You can find this short story by UK writer Vanessa Gebbie in One World: A Global Anthology of Short Stories. It is character-driven and suspenseful, as a child narrates a single trip across the water with her family. Students could analyze the mother, father, and child as much from what we don’t know about them as what we do. After students read, they can zoom in on the characterization in the moments after they dock.
Song: “Pray for Me” by The Weeknd feat. Kendrick Lamar
“Tell me, who’s gon’ save me from myself,
when this life is all I know?
Tell me who’s gon’ save me from this hell?
Without you, I’m all alone.”
Okay, so this isn’t a short story, but it’s a song that feels like a personal essay. It presents a conflicted hero: someone who worries about losing himself in his responsibilities. And yet, the protagonist finds the power within himself (and his community) to rise up. This song accompanies the powerful trailer for Marvel’s Black Panther, and so you could do a combined song and video analysis. I love discussing superheroes as literature, and this song is the perfect inner monologue of a hero. Students can dig deep in examining his motivations and hesitations.
TV Episode: “The Great Divide” from Avatar: The Last Airbender (23 min)
Avatar: The Last Airbender is a delightful show and I love using it in middle school. Because it aired on Nickelodeon, it is clean with short episodes. However, there is a lot of emotional depth and thematic variance in the storytelling. This episode is a Rashomon-style storytelling event, where two or more storytellers recount the same event very differently. The Rashomon trope is an excellent avenue for exploring point of view with students. This show is on Netflix as of July 2020.
More Resources for Finding New Short Stories:
The organization We Need Diverse Books has published two excellent short story anthologies for middle grade, The Hero Next Door (2019) and Flying Lessons (2017). Both feature a diverse collection of tales, from some of today’s best kid-lit writers. RandomHouse also produced a free educator’s guide and virtual book club guide for Flying Lessons that has a ton of great tips and ideas for lesson planning.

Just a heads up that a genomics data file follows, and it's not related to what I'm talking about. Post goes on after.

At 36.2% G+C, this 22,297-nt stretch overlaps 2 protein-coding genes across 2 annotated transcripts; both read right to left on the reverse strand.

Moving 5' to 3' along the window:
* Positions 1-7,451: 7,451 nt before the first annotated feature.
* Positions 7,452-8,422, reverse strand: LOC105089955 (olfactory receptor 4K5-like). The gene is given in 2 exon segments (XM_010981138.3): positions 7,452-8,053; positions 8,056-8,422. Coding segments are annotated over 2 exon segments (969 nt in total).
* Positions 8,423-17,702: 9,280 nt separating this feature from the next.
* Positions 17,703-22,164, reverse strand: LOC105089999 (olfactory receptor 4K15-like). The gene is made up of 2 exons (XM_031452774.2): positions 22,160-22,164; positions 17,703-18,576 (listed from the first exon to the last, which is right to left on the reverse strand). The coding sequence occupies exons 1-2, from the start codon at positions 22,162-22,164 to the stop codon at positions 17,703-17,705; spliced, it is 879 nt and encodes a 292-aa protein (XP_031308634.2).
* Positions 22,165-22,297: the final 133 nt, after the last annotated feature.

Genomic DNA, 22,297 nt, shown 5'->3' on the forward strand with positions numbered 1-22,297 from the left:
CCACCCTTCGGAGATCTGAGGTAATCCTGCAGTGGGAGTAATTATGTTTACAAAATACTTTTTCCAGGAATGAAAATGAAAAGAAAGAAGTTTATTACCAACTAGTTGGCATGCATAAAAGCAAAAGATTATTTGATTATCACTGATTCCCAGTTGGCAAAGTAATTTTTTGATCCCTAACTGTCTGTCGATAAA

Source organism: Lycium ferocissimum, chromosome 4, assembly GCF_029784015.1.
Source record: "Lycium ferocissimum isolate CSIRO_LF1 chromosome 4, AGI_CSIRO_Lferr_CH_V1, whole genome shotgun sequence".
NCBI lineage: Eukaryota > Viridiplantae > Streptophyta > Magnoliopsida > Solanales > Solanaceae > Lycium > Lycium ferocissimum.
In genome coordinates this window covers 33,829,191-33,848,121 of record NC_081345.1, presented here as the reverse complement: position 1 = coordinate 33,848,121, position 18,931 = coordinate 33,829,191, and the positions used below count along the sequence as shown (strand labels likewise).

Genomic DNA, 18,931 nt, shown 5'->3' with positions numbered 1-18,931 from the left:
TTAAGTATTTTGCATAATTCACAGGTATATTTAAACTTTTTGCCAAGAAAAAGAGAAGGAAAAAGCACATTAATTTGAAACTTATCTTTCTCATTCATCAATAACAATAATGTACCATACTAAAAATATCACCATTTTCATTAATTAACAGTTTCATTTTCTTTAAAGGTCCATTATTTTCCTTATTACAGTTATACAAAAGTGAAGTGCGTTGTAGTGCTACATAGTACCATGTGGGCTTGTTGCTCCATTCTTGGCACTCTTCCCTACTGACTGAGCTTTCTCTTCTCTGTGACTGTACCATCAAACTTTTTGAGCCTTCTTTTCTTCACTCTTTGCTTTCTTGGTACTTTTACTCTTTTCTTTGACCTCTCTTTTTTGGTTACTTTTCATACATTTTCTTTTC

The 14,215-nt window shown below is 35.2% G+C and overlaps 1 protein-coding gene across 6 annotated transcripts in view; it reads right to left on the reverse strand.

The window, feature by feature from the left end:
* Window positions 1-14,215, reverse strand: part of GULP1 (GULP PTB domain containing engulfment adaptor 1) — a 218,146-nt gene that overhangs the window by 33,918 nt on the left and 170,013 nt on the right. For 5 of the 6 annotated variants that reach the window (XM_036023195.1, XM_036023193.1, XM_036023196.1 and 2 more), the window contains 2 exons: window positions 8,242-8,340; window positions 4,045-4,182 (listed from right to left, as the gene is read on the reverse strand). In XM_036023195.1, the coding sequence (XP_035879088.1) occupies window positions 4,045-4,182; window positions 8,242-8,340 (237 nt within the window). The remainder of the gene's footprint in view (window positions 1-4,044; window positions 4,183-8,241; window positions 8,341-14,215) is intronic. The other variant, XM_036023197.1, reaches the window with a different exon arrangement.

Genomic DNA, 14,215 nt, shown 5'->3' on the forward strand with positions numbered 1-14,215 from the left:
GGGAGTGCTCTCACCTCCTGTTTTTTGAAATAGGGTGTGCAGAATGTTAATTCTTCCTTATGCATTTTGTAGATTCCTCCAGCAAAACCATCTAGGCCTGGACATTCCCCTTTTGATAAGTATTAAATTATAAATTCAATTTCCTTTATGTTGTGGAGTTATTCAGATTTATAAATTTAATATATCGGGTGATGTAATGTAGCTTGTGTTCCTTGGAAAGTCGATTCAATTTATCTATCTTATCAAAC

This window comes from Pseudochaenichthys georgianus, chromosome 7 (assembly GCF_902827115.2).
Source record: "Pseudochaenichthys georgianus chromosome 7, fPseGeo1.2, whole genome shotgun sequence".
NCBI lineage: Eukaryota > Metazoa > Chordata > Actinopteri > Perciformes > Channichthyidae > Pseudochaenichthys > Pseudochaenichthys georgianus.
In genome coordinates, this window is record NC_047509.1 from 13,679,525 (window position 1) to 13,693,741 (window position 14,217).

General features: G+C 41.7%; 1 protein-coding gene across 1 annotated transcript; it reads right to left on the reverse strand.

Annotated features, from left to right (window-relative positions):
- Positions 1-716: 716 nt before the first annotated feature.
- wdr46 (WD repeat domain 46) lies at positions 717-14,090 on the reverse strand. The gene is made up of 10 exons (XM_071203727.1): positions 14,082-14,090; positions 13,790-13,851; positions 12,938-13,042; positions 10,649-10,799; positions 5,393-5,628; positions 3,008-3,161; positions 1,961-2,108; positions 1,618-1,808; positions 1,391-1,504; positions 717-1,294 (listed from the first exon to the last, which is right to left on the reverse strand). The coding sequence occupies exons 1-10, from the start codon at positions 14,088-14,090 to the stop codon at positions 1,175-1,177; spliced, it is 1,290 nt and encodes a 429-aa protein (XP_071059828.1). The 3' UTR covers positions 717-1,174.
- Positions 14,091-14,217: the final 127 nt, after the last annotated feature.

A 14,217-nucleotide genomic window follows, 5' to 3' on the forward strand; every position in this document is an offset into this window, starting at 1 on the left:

I have a blog post dedicated to inclusive short story anthologies. While they’re mostly geared towards high schoolers, but there many selections that have middle school appropriate content.
Periodicals can be a great way to find new short stories for middle school. You might be familiar with the Cricket Magazine family, but did you know that they offer discounted subscriptions for teachers? They even come with a Teachers Guide that helps you find fresh ways to incorporate their flash fiction into your class!
I hope you’re excited to read and share these new short stories for middle schoolers, and that this post gave you some ideas to make your lessons more engaging and inclusive. I’ve been working with Dr. Sheila Frye (from Teaching Literacy) on a project called “Rethinking the Classics” to help teachers find supplemental texts and curriculum updates. So far, we have covered several middle-school titles, like The Giver, To Kill a Mockingbird, The Odyssey, and The Outsiders, and we have many more to come. I also have many resources for teaching short stories available in my store.
Do you have a specific required text that you’d like to make more inclusive? Reach out to me @nouvelle_ela and I’ll see if I can help 🙂